BANGKOK–Sitting in a plastic chair in a cold quiet room, Nok isn’t eager to share her story. She’s reserved, quiet, and often leans on the shoulder of her friends.
Like many of the young girls at Rajvithi Home for Girls in Bangkok, they come from traumatic backgrounds—domestic violence at home, orphaned at birth, or innocent victims of their parent’s divorce.
“My parents divorced when I was young and I didn’t get along with my new mom,” Nok said. She’s been at home for just year after transferring from another home in Isan.
With tears welling up around her deep brown eyes, reveals that she wanted to stay with her mother, but her father refused. Now around 12, she doesn’t know where her birth mother is.
Now her home now is here. Her teachers often take the role of mothers, and she is looked after by her peers, and in turn looks after children younger than her.
On a Sunday morning, Procter and Gamble and the United Nations in Thailand paid a visit to Rajvithi Home for Girls and spoke to more than 300 girls about the importance of sharing their voices and their concerns. Using the MY World Global Survey, more than 200 students and volunteers cast their votes—each with a reason—all with different stories.
“The United Nations is committed to empowering women and girls in Thailand and around the world. The voices of these young women are a critical part of our efforts to reach out to as many people as we can during this very important campaign,” said Mark S. Cogan, UNDP Communications and Media Officer and MY World National Campaign Director in Thailand.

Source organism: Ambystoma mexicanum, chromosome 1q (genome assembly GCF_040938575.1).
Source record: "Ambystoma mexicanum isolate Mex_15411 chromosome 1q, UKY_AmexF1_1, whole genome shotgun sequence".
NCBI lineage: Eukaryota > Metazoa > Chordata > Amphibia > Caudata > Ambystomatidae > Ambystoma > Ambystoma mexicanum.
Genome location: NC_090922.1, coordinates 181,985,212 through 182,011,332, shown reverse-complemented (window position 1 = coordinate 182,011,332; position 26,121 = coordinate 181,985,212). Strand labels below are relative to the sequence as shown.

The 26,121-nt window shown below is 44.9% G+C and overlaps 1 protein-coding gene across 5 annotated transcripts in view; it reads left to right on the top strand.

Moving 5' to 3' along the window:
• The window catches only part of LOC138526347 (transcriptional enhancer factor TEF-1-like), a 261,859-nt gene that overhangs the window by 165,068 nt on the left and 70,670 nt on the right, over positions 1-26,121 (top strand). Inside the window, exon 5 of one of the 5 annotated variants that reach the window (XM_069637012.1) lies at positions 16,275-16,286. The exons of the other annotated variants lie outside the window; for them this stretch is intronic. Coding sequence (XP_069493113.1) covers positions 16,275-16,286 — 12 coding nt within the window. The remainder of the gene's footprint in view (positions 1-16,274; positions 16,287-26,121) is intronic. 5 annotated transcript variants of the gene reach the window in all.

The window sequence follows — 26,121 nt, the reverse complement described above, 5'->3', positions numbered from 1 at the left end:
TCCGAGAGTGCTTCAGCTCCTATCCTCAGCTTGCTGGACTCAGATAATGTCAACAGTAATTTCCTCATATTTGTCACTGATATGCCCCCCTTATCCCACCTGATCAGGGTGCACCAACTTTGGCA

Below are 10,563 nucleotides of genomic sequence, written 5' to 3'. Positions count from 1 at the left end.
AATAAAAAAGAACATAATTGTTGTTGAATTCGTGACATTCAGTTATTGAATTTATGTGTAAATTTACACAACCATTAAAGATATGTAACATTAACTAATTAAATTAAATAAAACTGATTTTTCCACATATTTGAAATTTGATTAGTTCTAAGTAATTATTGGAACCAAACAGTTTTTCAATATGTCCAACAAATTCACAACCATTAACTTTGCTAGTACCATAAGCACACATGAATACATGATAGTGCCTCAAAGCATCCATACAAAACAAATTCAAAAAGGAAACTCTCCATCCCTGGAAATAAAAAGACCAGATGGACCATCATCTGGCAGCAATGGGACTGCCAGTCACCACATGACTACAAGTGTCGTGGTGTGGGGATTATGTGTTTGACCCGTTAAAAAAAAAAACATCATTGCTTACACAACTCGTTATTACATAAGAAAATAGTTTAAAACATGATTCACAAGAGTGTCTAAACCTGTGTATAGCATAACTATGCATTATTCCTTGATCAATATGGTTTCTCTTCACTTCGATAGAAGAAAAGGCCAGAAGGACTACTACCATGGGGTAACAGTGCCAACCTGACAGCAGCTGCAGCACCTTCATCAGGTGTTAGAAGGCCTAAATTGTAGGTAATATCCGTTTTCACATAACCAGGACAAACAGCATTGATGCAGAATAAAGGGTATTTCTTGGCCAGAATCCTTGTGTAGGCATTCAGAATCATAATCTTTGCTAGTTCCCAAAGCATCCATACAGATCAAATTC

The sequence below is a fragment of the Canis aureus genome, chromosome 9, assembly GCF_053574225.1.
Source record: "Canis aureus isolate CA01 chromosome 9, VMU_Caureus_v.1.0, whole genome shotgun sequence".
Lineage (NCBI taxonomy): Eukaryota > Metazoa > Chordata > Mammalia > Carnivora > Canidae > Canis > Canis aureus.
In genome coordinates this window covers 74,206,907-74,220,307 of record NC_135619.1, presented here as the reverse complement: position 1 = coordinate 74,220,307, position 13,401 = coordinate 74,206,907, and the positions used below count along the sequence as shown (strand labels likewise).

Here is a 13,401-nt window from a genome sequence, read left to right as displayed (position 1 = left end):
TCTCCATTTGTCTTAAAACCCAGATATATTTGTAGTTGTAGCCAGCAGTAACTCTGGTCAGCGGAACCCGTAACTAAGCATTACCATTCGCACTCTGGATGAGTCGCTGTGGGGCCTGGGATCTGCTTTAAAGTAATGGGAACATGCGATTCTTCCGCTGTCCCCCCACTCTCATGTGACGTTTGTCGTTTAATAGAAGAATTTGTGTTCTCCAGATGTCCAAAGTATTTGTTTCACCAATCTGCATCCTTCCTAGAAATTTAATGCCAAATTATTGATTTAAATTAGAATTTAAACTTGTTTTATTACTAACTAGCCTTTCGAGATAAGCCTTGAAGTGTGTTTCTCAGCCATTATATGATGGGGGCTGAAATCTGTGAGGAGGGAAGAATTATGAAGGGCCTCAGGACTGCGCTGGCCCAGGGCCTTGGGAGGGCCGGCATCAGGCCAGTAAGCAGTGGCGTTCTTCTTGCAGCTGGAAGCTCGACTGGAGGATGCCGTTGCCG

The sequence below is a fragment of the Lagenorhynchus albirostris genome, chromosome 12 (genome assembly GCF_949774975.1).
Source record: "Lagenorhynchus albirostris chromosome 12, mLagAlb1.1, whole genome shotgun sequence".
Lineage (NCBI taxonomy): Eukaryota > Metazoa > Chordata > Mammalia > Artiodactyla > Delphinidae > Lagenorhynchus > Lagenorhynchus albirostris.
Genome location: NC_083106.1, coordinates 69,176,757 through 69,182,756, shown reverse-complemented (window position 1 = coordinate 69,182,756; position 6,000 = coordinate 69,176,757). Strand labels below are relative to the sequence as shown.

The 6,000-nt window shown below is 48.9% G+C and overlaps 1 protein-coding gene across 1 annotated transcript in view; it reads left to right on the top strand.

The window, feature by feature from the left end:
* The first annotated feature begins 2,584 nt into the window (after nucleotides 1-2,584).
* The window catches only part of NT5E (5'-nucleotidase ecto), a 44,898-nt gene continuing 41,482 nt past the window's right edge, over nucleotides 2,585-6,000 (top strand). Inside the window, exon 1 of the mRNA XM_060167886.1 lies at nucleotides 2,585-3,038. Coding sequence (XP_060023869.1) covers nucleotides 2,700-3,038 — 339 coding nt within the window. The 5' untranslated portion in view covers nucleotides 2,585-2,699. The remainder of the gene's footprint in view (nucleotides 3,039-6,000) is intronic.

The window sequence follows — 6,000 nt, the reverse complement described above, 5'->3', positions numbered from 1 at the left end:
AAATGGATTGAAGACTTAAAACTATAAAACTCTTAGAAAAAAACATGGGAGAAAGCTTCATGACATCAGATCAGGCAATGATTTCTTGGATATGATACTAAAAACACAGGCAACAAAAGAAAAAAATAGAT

The Rajvithi Home for Girls is home to more than 350 girls aged 5 through 18. Many grow up there, are schooled there, and are allowed to stay through their undergraduate university studies.
But it’s a long road for these young women.
“Many of them have learning disabilities, behavioral problems, or have medical ailments like anemia, which can be caused by malnutrition at birth,” said Ms. Patchara Klangsathorn, Child Psychologist.
Yet these girls find strength through each other and within themselves.
I’ve never met my real parents,” said Pam, who has been at Rajvithi since kindergarten.
“I take care of myself and I take care of others. I listen to the teachers (parents). I’ll change myself that way and focus on my education.”
Education topped her list of MY World priorities, along with healthcare and equality for women.
Ms. Patchara was eager to teach the children the importance of voting on the MY World Global Survey.
“Education is important, especially to teach the children about the dangers of domestic violence. It’s also important for us to have a good government, because we always need to raise awareness about the importance of schools like this that have learning disabilities,” she said.